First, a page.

By Chester Campbell
As mystery writers, we're accustomed to delving into the finer points of criminal law, or criminal activity, to prove why our bad guys are guilty. Sometimes our protagonists are involved in proving one of the good guys is innocent. In contrast to real life, there's rarely any doubt as to what actually happened when it's all over. We control the action.
What happened in Florida a year ago is different. There are doubts in many minds as to what transpired that night, but it's difficult to imagine unless you've been caught in a similar situation. George Zimmerman has told his story, and there has been nothing offered to prove otherwise. It was enough to constitute self defense.
Lee Lofland, in his The Graveyard Shift blog yesterday, analyzes the case and why the jury returned a verdict of not guilty. As for the main charge of second-degree murder, Lofland, the retired lawman who runs the Writers Police Academy, had this to say:
"Second-degree murder in Florida is defined as a killing carried out with
hatred, ill will, or spite, but is not premeditated. Basically, the
only thing separating this charge from 1st degree murder is the lack of
premeditation. There absolutely was no indication of Zimmerman having
any hatred, ill will, or spite toward Martin. None. Unfortunately, it
appears that the special prosecutor succumbed to political pressure and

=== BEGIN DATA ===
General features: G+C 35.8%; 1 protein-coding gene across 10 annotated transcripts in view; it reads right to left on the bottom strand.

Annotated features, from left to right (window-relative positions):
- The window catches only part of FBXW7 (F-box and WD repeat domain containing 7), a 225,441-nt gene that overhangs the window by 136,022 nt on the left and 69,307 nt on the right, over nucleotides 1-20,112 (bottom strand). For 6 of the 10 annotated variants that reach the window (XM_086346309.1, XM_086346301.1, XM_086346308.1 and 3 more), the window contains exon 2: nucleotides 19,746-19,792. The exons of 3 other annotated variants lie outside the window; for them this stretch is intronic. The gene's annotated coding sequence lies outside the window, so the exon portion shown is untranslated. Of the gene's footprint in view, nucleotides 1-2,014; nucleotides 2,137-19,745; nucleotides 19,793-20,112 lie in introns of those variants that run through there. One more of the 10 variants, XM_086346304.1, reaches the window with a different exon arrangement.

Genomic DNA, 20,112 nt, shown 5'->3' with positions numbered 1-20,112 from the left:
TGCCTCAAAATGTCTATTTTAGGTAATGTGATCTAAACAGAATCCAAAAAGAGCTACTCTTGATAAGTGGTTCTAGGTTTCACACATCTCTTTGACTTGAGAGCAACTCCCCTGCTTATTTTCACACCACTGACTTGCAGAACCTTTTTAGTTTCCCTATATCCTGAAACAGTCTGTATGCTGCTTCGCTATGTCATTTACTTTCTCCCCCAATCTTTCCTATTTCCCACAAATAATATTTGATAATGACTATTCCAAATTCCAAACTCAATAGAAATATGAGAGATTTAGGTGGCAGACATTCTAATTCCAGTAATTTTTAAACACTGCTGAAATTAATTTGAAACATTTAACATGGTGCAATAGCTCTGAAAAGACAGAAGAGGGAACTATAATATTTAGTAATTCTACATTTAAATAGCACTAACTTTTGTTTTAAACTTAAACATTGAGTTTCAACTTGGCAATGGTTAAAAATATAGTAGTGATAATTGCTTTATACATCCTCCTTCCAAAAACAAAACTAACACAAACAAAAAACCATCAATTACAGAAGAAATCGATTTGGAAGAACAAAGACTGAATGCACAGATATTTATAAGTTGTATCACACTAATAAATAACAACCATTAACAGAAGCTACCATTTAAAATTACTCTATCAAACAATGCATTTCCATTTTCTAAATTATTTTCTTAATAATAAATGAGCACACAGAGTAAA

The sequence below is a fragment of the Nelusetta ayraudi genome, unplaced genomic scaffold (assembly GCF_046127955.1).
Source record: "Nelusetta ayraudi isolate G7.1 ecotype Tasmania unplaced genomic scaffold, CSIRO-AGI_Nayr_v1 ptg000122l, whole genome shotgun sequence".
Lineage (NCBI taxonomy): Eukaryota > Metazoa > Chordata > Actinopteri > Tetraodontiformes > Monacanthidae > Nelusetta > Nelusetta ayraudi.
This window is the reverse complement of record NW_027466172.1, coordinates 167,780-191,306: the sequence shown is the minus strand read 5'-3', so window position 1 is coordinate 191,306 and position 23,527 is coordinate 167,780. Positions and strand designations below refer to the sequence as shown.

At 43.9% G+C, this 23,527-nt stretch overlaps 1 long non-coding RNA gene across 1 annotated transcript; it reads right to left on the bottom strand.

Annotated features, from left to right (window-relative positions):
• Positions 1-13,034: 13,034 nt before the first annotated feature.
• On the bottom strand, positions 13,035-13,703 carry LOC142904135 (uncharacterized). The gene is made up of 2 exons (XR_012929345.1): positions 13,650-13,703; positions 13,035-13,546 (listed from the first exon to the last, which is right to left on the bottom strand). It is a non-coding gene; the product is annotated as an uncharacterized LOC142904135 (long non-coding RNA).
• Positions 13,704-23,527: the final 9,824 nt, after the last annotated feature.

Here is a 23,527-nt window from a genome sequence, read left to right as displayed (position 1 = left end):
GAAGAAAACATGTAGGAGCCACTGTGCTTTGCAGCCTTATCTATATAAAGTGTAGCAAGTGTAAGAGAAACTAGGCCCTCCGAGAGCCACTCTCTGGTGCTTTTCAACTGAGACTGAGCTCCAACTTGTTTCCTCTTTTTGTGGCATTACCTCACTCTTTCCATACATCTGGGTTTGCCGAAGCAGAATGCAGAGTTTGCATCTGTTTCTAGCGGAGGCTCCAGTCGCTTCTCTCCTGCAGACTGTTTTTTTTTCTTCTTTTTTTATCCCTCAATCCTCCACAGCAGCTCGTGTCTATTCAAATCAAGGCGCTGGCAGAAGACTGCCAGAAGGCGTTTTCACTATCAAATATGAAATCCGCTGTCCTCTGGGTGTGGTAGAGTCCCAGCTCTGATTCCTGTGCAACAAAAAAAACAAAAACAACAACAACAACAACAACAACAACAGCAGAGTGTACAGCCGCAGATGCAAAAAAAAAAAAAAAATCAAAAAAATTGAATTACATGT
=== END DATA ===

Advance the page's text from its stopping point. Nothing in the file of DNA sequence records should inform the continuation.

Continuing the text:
charged Zimmerman merely to…well, I’ll leave opinion out of this and
stick to the facts I know. And that means I have no way of knowing what
Angela Corey was thinking when she brought the charges, no more than she
could’ve known what thoughts were zipping through Zimmerman’s mind on
the night he shot Trayvon Martin."
Lofland points out that despite the lack of evidence to prove Zimmerman was guilty of the charges, many people across the country believe the shooting was racially motivated and are taking to the streets. The young man's death was a tragedy, and I agree that Zimmerman made a poor decision in choosing to follow Travon Martin rather than merely observe his passage through the neighborhood. But the tragedy has been heightened by being blown all out of proportion by the media.
I learned from Lofland's blog that the initial impetus for turning it into a racial circus came from an NBC news report that edited out portions of Zimmerman's call to the police dispatcher. He was reported as saying, "This guy looks like he’s up to no good….He looks black.” That makes it sound like profiling. What actually occurred in the call was this:
Zimmerman – “This guy looks like he’s up to no good. Or he’s on
drugs or something. It’s raining and he’s just walking around, looking
Dispatcher - “OK, and this guy – is he black, white, or Hispanic?”
Zimmerman - “He looks black.”
Lofland points out this is standard procedure in police work to narrow down a description of a suspect. It had nothing to do with racial profiling.
I spent several years as a newspaper reporter back in the forties and fifties, at a time when reporters concentrated on presenting the facts of a story and left opinions up to the reader or editorial writers. Unfortunately, too much of what appears these days as "news" is merely the writer's or speaker's take on what the story really means.
As a law professor quoted in the local paper yesterday pointed out, the real tragedy is the large number of black youths being killed every day by other blacks. There has to be a change in the culture regarding the value of a human life. Gun control laws won't do it. Concerned parents, families and communities need to act.